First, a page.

Apart from what’s been confirmed, nothing is true until proven so. Will Faker finally take that sweet retirement money and go play in China? Who knows. Will kkoma switch teams to prove his coaching prowess? Maybe. Is imaqtpie going to come out of retirement to be TSM’s new ADC? Probably not. Will anyone other than Korea win Worlds? Doubtful. Will fans continue to string together theories after X player follows Y team on social media? Most definitely. But the most important question that is yet to be answered is: Will the 2017 LoL Esports season reach a new height of competetition and create compelling storylines involving players and teams that will most certainly increase the fans’ viewing experience? We’ll have to wait and see.

Burnout or Paradise?

Evaluating the pros and cons of a pro player’s dedication

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Most star players don’t come out of the blue. It takes years of hard work, dedication, and even sometimes a bit of luck to build up a reputation. Even then, it can become incredibly hard to create and keep a fanbase. One slip up and it all comes crashing down. For Team SoloMid’s former AD Carry, Yiliang Peter Doublelift Peng, the path to stardom has been full of ups and downs.

Double what? Doublelift

Maybe you’ve been a Doublelift fan since his debut in 2011 or maybe you’ve never even heard of him up until reading this article, but the first time he showed up on the map for a lot of people was back in 2015 when he, as a part of Counter Logic Gaming, won the North American League of Legends Championship Series Summer Split.

Following almost four years of not being able to secure a single championship and finally doing it flawlessly against defending champions, Team SoloMid, was an overwhelming achievement for Counter Logic Gaming. This victory also ensured that CLG would participate in the upcoming League of Legends World Championship, as North America’s first seed. However, regardless of how dominant CLG looked domestically, the World Championship is a completely different beast. During the second week of said tournament, no north american team was able to win a single game, establishing a 0-10 record that would forever haunt the region. For CLG, a great victory was followed  by an even greater defeat.

If you fall, stand back up

Once the conclusion of the World Championship gave way to the off season (the period of time in a season were no major tournaments are held), roster changes started to take place. The most surprising one was, without a doubt, that Doublelift would no longer be on Counter Logic Gaming and would rather start as the new AD Carry of Team SoloMid. These two organizations were know to be enemies, so naturally fans were outraged and shocked when CLG let their star player go to their #1 rival. Yet for both orgs, this would be the best decision they’d taken in the off season.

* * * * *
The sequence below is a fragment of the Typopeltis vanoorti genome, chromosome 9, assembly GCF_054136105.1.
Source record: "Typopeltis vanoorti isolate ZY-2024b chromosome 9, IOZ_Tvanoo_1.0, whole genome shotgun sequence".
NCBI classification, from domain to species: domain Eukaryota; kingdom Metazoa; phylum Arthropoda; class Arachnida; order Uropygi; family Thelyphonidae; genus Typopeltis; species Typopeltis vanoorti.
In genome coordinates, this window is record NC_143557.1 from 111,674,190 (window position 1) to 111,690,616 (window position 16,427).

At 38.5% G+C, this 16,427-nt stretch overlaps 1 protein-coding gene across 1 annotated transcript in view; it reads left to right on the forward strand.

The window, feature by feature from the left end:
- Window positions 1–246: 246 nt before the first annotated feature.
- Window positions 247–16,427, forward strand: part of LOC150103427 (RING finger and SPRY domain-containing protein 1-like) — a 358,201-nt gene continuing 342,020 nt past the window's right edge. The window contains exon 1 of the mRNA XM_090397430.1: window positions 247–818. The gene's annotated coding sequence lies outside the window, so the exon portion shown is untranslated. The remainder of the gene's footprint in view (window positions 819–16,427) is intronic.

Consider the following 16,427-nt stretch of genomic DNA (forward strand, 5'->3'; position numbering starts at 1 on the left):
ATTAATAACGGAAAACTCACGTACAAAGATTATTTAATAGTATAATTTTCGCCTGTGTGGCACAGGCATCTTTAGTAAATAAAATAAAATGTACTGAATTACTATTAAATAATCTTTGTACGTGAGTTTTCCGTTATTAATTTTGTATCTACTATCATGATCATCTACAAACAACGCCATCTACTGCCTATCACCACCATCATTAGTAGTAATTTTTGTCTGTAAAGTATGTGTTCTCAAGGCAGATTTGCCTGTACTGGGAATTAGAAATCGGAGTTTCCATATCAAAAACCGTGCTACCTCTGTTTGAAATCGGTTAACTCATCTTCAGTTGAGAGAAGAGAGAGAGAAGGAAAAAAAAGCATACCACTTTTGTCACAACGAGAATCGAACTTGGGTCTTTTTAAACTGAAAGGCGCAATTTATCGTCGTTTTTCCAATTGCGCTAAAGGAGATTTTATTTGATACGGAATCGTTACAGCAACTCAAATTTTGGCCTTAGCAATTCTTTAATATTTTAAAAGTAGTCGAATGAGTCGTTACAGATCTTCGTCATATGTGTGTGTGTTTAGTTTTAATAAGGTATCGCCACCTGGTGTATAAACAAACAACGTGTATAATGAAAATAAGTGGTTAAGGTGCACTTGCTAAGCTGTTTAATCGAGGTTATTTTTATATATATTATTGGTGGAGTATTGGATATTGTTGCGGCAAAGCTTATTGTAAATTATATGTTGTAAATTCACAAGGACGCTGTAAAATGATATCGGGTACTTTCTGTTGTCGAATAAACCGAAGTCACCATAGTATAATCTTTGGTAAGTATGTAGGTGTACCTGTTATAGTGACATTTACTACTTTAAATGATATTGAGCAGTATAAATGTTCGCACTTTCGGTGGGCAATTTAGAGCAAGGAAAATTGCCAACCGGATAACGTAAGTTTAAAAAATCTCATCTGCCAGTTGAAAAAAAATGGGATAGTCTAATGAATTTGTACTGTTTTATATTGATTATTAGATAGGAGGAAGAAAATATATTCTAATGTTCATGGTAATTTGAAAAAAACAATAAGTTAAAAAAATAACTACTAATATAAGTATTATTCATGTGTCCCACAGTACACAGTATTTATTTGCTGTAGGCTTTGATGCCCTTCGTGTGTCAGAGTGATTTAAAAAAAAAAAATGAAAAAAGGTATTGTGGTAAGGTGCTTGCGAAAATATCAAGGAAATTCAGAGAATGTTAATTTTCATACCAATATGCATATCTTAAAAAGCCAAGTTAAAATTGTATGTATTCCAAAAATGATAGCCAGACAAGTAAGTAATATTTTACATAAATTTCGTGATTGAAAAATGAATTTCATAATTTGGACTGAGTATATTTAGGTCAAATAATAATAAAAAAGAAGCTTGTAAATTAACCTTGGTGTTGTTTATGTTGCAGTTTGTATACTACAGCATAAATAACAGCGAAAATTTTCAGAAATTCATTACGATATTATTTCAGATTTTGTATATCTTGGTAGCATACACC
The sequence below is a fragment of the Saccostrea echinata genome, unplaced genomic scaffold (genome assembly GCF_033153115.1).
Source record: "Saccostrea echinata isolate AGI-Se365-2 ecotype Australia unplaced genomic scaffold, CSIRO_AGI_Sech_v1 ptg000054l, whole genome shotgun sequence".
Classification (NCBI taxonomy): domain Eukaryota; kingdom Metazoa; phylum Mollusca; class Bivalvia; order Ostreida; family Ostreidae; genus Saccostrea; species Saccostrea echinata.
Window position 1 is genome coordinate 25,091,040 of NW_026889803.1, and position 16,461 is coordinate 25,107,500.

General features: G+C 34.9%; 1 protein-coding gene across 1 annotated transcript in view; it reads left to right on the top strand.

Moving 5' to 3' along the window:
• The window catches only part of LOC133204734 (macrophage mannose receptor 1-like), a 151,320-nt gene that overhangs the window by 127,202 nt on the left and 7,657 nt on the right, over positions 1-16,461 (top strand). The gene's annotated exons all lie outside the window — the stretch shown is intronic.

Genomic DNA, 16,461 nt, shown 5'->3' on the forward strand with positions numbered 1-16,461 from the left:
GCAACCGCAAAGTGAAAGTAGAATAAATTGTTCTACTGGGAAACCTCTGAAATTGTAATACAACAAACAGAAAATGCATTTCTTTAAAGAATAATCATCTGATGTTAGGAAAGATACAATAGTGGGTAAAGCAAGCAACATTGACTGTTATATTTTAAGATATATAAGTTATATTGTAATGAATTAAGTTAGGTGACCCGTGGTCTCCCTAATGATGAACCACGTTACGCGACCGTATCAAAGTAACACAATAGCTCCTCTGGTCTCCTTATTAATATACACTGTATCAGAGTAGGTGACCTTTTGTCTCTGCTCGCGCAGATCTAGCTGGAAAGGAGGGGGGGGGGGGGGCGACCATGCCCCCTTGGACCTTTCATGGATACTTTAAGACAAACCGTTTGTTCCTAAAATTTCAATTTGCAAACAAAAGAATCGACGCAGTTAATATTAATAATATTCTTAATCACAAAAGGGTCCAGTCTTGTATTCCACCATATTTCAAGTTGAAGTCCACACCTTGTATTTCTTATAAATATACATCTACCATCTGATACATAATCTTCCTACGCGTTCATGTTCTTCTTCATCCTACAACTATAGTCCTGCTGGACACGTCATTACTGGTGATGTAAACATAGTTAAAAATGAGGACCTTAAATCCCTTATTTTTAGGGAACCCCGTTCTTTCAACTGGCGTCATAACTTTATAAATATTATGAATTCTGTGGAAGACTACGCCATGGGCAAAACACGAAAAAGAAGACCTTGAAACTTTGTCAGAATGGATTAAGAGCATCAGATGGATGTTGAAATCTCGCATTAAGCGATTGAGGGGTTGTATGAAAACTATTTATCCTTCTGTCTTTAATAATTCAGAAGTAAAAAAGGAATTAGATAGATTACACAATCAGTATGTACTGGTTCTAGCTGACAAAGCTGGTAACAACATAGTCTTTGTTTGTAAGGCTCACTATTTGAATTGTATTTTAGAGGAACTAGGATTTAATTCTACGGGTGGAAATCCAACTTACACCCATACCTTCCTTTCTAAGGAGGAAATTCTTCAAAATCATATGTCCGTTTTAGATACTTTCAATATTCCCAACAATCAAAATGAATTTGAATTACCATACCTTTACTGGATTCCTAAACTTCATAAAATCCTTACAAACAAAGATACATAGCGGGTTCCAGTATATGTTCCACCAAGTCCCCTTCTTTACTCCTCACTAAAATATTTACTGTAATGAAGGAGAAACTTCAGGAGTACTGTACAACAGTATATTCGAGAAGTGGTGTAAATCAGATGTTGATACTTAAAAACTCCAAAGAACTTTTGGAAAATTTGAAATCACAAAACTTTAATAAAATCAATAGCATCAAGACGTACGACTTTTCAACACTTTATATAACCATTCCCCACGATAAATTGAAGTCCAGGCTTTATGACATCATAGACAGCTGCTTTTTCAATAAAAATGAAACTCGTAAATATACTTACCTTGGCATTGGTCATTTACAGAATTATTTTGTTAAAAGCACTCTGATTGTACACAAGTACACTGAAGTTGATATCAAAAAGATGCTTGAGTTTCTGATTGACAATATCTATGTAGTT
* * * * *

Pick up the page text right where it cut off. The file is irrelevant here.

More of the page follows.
As the 2016 Spring split was approaching, the Team SoloMid roster was looking incredibly strong. Additions like SK Gaming’s star jungler Dennis Svenskeren Johnsen, ex-top laner for Gravity Gaming Kevin Hauntzer Yarnell, and EU LCS veteran Bora YellOwStaR Kim made TSM look like an unstoppable force. However, the team was off to a slow start and placed 6th with a 9-9 record. Many fans thought that TSM would not be able to make it through the playoffs, but to everyone’s surprise, they were able to dominate the competition and advance to the finals.

The match for the championship title was a repeat of last split’s. It was defending champion Counter Logic Gaming versus Team SoloMid, just that this time Doublelift was playing on the opposite team. After five exciting games, it all came down to one last team fight. For the final game, CLG drafted around their rookie ADC, Trevor Stixxay Hayes’ pocket pick, Tristana with Guinsoo’s Rageblade. With CLG’s new starting mid laner Choi HuHi Jae-hyun on Lulu, a champion famous for enabling AD Carries and keeping them alive, Rageblade Trist was a success and CLG secured their second NA LCS title.

Even if this felt like a failure for all of Team SoloMid, it meant that they would have to come back stronger than ever for the Summer Split, with hopes to achieve their long term goal, to win Worlds. TSM took advantage of the mid season to bootcamp in Korea, where they could practice on the korean solo queue ladder and with korean teams.  Also, YellOwStaR had returned to Europe to play on Fnatic once again, so tryouts were held for a new support player. Synergy with Doublelift was crucial in order for the TSM bot lane to succeed.